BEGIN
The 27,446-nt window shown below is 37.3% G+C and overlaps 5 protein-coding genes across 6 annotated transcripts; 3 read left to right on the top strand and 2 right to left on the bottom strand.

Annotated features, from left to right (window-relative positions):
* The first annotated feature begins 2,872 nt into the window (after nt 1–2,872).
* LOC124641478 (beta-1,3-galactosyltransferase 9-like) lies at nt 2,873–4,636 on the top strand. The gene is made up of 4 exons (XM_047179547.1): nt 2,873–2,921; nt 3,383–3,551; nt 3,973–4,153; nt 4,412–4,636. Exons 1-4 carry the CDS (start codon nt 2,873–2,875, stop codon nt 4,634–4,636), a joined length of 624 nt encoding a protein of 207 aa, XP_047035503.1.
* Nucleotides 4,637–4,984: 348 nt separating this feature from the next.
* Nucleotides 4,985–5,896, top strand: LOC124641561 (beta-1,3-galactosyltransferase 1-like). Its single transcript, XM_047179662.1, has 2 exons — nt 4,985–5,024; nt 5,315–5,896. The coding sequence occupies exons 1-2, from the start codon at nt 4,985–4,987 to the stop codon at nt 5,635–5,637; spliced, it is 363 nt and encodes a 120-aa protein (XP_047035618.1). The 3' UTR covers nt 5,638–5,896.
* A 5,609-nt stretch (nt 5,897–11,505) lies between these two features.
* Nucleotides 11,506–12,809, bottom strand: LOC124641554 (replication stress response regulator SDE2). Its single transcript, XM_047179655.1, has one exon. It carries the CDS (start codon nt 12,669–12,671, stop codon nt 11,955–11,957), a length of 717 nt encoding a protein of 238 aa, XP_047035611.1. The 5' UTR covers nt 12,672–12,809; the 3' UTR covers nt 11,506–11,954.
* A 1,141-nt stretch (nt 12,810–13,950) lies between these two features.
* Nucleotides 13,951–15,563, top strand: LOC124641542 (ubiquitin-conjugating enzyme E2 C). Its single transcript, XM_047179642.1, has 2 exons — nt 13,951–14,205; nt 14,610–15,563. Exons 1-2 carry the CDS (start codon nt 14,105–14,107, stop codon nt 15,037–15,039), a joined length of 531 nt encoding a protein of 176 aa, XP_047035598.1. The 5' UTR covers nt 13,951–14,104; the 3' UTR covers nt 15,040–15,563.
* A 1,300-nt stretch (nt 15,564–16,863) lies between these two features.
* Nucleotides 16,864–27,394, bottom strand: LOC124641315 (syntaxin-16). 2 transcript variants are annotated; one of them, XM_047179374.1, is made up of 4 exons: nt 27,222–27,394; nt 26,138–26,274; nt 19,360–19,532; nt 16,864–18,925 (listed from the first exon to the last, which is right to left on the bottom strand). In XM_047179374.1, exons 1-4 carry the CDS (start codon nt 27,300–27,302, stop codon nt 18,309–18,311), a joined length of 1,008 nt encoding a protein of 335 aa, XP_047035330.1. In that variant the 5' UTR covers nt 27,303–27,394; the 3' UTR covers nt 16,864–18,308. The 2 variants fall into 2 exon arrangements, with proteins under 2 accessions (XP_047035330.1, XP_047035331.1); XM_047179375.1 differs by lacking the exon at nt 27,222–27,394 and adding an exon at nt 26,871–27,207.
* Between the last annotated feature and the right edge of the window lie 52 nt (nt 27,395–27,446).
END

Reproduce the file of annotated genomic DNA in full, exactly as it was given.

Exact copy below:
The 27,446-nt window shown below is 37.3% G+C and overlaps 5 protein-coding genes across 6 annotated transcripts; 3 read left to right on the top strand and 2 right to left on the bottom strand.

Annotated features, from left to right (window-relative positions):
* The first annotated feature begins 2,872 nt into the window (after nt 1–2,872).
* LOC124641478 (beta-1,3-galactosyltransferase 9-like) lies at nt 2,873–4,636 on the top strand. The gene is made up of 4 exons (XM_047179547.1): nt 2,873–2,921; nt 3,383–3,551; nt 3,973–4,153; nt 4,412–4,636. Exons 1-4 carry the CDS (start codon nt 2,873–2,875, stop codon nt 4,634–4,636), a joined length of 624 nt encoding a protein of 207 aa, XP_047035503.1.
* Nucleotides 4,637–4,984: 348 nt separating this feature from the next.
* Nucleotides 4,985–5,896, top strand: LOC124641561 (beta-1,3-galactosyltransferase 1-like). Its single transcript, XM_047179662.1, has 2 exons — nt 4,985–5,024; nt 5,315–5,896. The coding sequence occupies exons 1-2, from the start codon at nt 4,985–4,987 to the stop codon at nt 5,635–5,637; spliced, it is 363 nt and encodes a 120-aa protein (XP_047035618.1). The 3' UTR covers nt 5,638–5,896.
* A 5,609-nt stretch (nt 5,897–11,505) lies between these two features.
* Nucleotides 11,506–12,809, bottom strand: LOC124641554 (replication stress response regulator SDE2). Its single transcript, XM_047179655.1, has one exon. It carries the CDS (start codon nt 12,669–12,671, stop codon nt 11,955–11,957), a length of 717 nt encoding a protein of 238 aa, XP_047035611.1. The 5' UTR covers nt 12,672–12,809; the 3' UTR covers nt 11,506–11,954.
* A 1,141-nt stretch (nt 12,810–13,950) lies between these two features.
* Nucleotides 13,951–15,563, top strand: LOC124641542 (ubiquitin-conjugating enzyme E2 C). Its single transcript, XM_047179642.1, has 2 exons — nt 13,951–14,205; nt 14,610–15,563. Exons 1-2 carry the CDS (start codon nt 14,105–14,107, stop codon nt 15,037–15,039), a joined length of 531 nt encoding a protein of 176 aa, XP_047035598.1. The 5' UTR covers nt 13,951–14,104; the 3' UTR covers nt 15,040–15,563.
* A 1,300-nt stretch (nt 15,564–16,863) lies between these two features.
* Nucleotides 16,864–27,394, bottom strand: LOC124641315 (syntaxin-16). 2 transcript variants are annotated; one of them, XM_047179374.1, is made up of 4 exons: nt 27,222–27,394; nt 26,138–26,274; nt 19,360–19,532; nt 16,864–18,925 (listed from the first exon to the last, which is right to left on the bottom strand). In XM_047179374.1, exons 1-4 carry the CDS (start codon nt 27,300–27,302, stop codon nt 18,309–18,311), a joined length of 1,008 nt encoding a protein of 335 aa, XP_047035330.1. In that variant the 5' UTR covers nt 27,303–27,394; the 3' UTR covers nt 16,864–18,308. The 2 variants fall into 2 exon arrangements, with proteins under 2 accessions (XP_047035330.1, XP_047035331.1); XM_047179375.1 differs by lacking the exon at nt 27,222–27,394 and adding an exon at nt 26,871–27,207.
* Between the last annotated feature and the right edge of the window lie 52 nt (nt 27,395–27,446).